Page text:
Have you given much thought as to how your clients and co-workers might describe communicating with you?  Are you aware that each email you send makes a statement about your reputation as an engineer?  Email has become the most used form of communication, and whether you are managing a project through email, or building new business relationships, every email is a reflection of your personal brand.

In August 2017, Ash Norton, from Ash Norton Leadership, presented Digital Presence for Engineers: What are Your Emails Really Saying? for SE University.  Ash spoke about how our emails contribute to our personal brand or reputation whether we intend them to or not.  Also, Ash spoke about how emails can be misinterpreted without tone and body language to help define their intent, so we must be very intentional in our choice of words.

Ash gave some great pointers to improve our daily communication via email:

Do: Don’t:
Match formality to relationship and desired digital presence Use negative words
Use one topic subject lines Use text speak
Minimize interpretation opportunities Overuse punctuation
Include a clear call to action Use all caps
Proofread Use email to convey emotion
Recognize that it is a record Use email to manage conflict
Attempt sarcasm or humor

 

Overall, taking the time to consider how our emails reflect our reputation within the engineering community is a worthwhile endeavor and can lead to better receptivity of your message.  Before you hit send, reconsider how the email might be perceived and strive to enhance your reputation and professionalism.

 

Special moment frame design can be daunting for the engineer that is not completely familiar with the many code provisions that ensure they can withstand high seismic activity.  Even the most seasoned seismic designers can benefit by reviewing the additional design and detailing requirements occasionally to be sure nothing is missed when designing these highly complex frame systems and connections.

In June 2017, Matt Mester, PE, SE from SidePlate Systems, Inc. presented Moment Frames: Design and Detailing per AISC 341 and 358 for SE University.  His presentation included moment frame and connection design principles, and he compared and contrasted the various code requirements for each type of moment frame.  Matt also reviewed the use of prequalified moment connections from AISC 358.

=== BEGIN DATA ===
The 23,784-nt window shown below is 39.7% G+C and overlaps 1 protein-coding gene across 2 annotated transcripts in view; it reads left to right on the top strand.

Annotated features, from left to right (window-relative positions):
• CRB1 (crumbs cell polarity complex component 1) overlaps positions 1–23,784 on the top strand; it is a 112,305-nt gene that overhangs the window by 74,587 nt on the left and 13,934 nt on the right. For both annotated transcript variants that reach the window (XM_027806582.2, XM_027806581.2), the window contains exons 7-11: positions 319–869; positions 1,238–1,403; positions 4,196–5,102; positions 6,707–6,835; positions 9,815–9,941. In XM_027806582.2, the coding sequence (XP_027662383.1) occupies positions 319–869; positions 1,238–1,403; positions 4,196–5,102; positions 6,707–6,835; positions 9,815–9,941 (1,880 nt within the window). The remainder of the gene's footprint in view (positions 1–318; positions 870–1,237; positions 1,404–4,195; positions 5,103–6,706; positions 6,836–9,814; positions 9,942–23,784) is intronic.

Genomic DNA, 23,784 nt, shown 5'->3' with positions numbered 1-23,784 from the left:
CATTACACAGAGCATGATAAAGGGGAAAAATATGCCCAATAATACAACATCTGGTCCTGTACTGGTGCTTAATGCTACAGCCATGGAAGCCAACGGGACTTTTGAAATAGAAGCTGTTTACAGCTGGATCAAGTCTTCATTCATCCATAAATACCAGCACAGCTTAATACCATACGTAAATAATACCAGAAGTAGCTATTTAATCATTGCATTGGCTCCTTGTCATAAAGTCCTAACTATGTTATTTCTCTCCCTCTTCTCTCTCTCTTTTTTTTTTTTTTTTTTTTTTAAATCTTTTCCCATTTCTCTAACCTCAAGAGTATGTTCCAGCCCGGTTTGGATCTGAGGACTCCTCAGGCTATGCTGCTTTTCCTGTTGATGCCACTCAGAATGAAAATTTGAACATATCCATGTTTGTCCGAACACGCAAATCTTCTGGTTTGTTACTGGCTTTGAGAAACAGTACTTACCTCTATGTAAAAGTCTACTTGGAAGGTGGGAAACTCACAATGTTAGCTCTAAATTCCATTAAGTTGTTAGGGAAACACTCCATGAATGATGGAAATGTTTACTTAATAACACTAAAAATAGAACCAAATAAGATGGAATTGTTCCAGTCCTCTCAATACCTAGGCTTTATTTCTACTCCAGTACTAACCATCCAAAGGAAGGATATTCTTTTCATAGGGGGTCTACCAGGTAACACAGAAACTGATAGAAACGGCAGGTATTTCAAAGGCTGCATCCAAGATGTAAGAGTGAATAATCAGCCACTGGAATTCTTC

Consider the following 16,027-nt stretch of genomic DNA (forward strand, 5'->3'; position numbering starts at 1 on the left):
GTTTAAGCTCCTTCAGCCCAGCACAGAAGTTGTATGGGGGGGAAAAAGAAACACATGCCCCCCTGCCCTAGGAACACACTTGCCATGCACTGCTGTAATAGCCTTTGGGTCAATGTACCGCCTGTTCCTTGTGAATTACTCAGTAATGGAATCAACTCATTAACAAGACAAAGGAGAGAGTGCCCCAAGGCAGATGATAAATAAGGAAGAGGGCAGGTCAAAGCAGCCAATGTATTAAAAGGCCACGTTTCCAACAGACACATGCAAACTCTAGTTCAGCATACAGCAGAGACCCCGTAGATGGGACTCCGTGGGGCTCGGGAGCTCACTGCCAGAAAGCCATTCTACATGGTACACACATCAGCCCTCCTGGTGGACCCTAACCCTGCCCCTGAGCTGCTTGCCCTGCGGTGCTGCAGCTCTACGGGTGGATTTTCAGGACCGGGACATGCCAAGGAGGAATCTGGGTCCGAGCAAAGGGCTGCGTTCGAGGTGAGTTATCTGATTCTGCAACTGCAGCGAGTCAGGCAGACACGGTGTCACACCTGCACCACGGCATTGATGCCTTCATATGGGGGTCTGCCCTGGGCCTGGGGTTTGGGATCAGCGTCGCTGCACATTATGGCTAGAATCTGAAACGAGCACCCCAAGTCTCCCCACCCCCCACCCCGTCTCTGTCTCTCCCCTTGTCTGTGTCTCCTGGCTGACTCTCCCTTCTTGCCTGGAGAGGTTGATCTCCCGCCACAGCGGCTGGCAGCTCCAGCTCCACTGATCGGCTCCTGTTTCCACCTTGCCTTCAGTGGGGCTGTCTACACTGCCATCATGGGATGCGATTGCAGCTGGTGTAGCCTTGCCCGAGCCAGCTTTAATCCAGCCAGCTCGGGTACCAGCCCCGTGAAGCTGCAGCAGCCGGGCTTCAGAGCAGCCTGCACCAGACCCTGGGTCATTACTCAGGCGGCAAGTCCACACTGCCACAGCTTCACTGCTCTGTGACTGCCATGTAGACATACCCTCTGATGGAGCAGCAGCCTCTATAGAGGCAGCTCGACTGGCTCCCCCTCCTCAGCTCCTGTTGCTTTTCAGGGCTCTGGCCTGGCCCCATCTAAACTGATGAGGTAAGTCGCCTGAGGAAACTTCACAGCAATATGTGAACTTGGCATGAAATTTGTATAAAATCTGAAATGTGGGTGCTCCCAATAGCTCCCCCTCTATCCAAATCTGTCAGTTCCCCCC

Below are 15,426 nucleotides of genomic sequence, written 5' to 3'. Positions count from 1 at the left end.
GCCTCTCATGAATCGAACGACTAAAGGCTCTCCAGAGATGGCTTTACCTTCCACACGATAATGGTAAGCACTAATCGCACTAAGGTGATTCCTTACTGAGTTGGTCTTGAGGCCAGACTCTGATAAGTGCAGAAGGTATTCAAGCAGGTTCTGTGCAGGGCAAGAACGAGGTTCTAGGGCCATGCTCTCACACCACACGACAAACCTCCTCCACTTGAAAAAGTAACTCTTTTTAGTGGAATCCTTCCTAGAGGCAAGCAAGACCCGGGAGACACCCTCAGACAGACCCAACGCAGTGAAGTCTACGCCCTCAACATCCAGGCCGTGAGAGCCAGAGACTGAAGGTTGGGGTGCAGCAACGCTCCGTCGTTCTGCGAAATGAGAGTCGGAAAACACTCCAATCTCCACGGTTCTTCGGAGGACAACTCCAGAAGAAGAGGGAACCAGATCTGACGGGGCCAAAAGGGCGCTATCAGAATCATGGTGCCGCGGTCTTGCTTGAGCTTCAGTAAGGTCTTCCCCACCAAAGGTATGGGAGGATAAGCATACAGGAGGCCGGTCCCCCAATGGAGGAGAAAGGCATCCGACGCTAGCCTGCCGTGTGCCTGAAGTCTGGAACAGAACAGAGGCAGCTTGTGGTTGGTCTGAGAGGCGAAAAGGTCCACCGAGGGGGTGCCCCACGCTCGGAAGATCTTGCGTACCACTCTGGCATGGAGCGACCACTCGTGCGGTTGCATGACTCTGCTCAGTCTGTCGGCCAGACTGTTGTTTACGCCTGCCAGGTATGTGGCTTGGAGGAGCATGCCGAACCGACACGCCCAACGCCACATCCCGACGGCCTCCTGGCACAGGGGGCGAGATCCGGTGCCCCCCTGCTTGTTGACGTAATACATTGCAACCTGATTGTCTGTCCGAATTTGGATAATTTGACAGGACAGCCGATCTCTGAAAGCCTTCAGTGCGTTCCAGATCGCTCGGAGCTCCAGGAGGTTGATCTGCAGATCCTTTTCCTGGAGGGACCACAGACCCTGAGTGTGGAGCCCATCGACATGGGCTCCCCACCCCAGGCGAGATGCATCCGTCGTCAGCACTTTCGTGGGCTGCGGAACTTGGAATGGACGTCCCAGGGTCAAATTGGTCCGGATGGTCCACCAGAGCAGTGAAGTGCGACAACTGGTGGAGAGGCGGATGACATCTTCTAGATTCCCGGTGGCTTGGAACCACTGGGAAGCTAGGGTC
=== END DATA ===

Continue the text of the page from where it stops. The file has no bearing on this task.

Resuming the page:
During his presentation, Matt referenced the NEHRP Seismic Design Technical Brief No. 2.  This brief specifically addresses the design and detailing of special moment frames and their connections to ensure they can safely withstand severe earthquake shaking while experiencing substantial inelastic deformation.  Included in the brief are analysis and design guidance, additional requirements, and detailing and constructability issues.  This more in depth discussion on special moment frames is a great reference for engineers that typically practice in high seismic zones and for engineers that may just be getting started in the design of special moment frames.


Kimberley Robinson, PE, SE SunSteel, LLC

In July 2017, Kimberley Robinson, PE, SE, from SunSteel, LLC, gave a talk on Buckling Restrained Braced Frames. She chose the Structural Engineers Association of Utah Scholarship Program (http://www.seau.org/) for the SEU Speaker Inspires donation of the month.

Kim designated the same organization after her December 2016 SE University session, and she shared then why she chose the SEAU Scholarship Program: “I think that it is very important to support young and talented would-be engineers and bring them closer to their goal of a college degree and a rich and rewarding career.”

Thank you, Kim, for helping structural engineers with your SE University session, and for your designation of the SEAU Scholarship Program as our SEU Speaker Inspires Organization of the Month!

 


Connection design can get complicated when a building is located in a high seismic region.  These connections require a significant amount of inelastic deformation in order to safely resist strong seismic activity.  After the Northridge earthquake in 1994, many connection failures found in the aftermath allowed code officials to investigate and make changes to prevent these types of failures from recurring.  One of the many results from this incident was the eventual development of the prequalified moment connections contained in AISC 358.